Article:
alps cooling
Hat-tip: Die kalte Sonne here.

Over the years we've all heard the dire predictions of snow becoming a thing of the past and that especially in the Alps the ski industry would in large part disappear. Warmer temperatures would put an end to snow as we know it.

Yet an analysis of the data tells a very different story, according to Austrian ski industry researcher Günther Aigner in a video presentation dubbed: Will the Arlberg see snow disappear? An analysis of historical temperature and snow datasets:

In the video Aigner shows what's going on concerning winters in the Alps. He begins by presenting some predictions of disappearing snow made by renowned scientists such David Viner and Mojib Latif. Other scientists such as Andreas Reiter, a future studies researcher, predicted Tirol would soon become mostly just a wine region. Other scientists made even more absurd predictions, Aigner shows.

Yet these bold prognoses are now proving to be deceptive at best, and bordering on outright fraud at worst.

At the 7-minute mark Aigner shows the 123-year temperature series for Säntis ski area, 2500 m elevation in Switzerland:

Falling winter temperatures

Though we see that ther overall trend since the 1940s has been upwards, the trend over the past 30 years has been downward. The Alps have been cooling, and not getting warmer. The situation, Aigner says, is similar at all the stations he's looked at in the Alps region.

Aigner notes that for the Säntis station, the 10 year running average is currently only 0.4°C above the long-term mean.

Looking at the last 48 winters (since 1970) for Arlberg, Aigner points out the current level for the 10-year running mean is precisely where it was almost 50 years ago (see 11:55). Aigner summarizes:
There's been no significant change in winter temperatures from 1971 - 2018."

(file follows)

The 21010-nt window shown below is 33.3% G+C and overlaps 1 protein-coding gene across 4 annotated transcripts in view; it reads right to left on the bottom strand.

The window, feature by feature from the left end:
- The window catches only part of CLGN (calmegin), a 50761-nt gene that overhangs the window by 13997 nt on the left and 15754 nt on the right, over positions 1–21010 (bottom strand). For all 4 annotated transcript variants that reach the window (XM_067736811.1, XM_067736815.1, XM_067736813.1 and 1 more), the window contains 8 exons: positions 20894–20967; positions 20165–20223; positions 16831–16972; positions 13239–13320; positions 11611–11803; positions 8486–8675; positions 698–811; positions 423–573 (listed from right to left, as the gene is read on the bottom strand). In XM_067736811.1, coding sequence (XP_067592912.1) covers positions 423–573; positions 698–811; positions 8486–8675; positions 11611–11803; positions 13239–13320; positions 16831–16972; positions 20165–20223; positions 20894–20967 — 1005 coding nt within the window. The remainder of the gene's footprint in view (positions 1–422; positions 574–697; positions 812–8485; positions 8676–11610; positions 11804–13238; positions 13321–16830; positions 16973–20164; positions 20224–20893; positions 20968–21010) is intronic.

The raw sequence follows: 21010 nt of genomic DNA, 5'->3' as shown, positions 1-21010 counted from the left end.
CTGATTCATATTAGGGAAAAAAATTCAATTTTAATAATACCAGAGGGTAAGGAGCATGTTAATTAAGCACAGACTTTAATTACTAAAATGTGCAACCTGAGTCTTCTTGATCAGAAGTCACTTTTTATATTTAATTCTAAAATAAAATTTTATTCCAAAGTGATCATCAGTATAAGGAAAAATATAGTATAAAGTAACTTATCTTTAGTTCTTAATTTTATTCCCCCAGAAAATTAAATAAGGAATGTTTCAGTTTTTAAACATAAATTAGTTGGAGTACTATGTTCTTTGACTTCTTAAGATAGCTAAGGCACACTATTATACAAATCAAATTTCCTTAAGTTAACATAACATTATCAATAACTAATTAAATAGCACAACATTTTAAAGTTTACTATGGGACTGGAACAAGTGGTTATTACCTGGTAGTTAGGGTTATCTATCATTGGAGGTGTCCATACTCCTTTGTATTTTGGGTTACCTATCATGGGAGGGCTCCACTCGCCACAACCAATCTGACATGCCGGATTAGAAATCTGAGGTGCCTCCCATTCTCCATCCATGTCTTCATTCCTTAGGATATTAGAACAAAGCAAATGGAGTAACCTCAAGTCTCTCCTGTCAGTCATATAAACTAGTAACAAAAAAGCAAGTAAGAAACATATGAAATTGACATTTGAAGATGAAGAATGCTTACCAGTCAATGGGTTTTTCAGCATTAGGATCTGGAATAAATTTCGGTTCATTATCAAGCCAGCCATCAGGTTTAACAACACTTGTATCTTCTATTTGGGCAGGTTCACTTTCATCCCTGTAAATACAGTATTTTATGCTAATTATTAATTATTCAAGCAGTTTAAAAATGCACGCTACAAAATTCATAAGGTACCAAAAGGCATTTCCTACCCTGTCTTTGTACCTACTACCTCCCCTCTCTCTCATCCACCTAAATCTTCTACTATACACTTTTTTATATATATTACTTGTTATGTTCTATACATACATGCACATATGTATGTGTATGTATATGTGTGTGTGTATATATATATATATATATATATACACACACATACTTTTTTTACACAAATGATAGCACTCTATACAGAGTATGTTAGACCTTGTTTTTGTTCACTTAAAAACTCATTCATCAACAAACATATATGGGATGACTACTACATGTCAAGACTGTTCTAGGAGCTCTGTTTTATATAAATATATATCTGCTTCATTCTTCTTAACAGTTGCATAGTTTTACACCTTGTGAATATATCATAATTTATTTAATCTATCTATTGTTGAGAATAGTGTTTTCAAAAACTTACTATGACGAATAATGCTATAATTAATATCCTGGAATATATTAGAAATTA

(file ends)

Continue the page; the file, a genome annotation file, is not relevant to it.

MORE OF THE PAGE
1.4°C colder than 30 years ago

At the 13-minute mark, Aigner looks at the past 30 years. Here the result is nothing short of surprising.
The winters have gotten colder not only at Galzig, but also at every mountain station that I have examined in the eastern Alps, western Alps and in the German central mountains."
At the Galzig station the mean temperature has in fact dropped 1.4° C over the period!

Snow depths unchanged

Next Aigner examines maximum snow levels in the Alps (15:06). Here as well maximum snow depth has seen so significant trend. And this year there's a strong possibility that a new record snow depth will be set, which would break the record set back in 1941. The Austrian researcher summarizes:
At a single glance we can say the annual maximum snow depth over the past 92 years has not changed at all."

Aigner also examined "fresh snow" amounts, i.e. the new snow one finds each morning at 7 a.m. and whose amounts are tallied up (18:38). Over the past 72 years we see total accumulated snow fall ranged from just over 300 cm to over 1300 cm. The 10-year running average here as well shows no significant trend change.

Winters in the Alps today as long as 75 years ago

Finally Aigner looks at the dataset for days with snow on the ground for Lech am Arlberg (20:34) going back to 1946. The location sees snow on the ground an average of 196 days per year. Once again, Aiger here says: "No change at all."

Last winter was slightly above normal.

Interestingly days without snow on the ground were more common back in the 1940s and 50s! Overall, Aigner summarizes, winters are just as long today as they were 75 years ago. The length of the ski season has also not changed over the past 72 years.

Aigner then shows the stats for ski resort Zürs, where the trends behave similarly.

What has changed, Aigner shows, are the June-July-August temperatures (29:34). Here we see that they 've increased since 1975. Yet when looking at the chart, most of the increase occurred between 1975 and 1995.

At 31.45 Aigner shows why summers have warmed up in the Alps: the number of hours with sunshine rose a whopping 25%.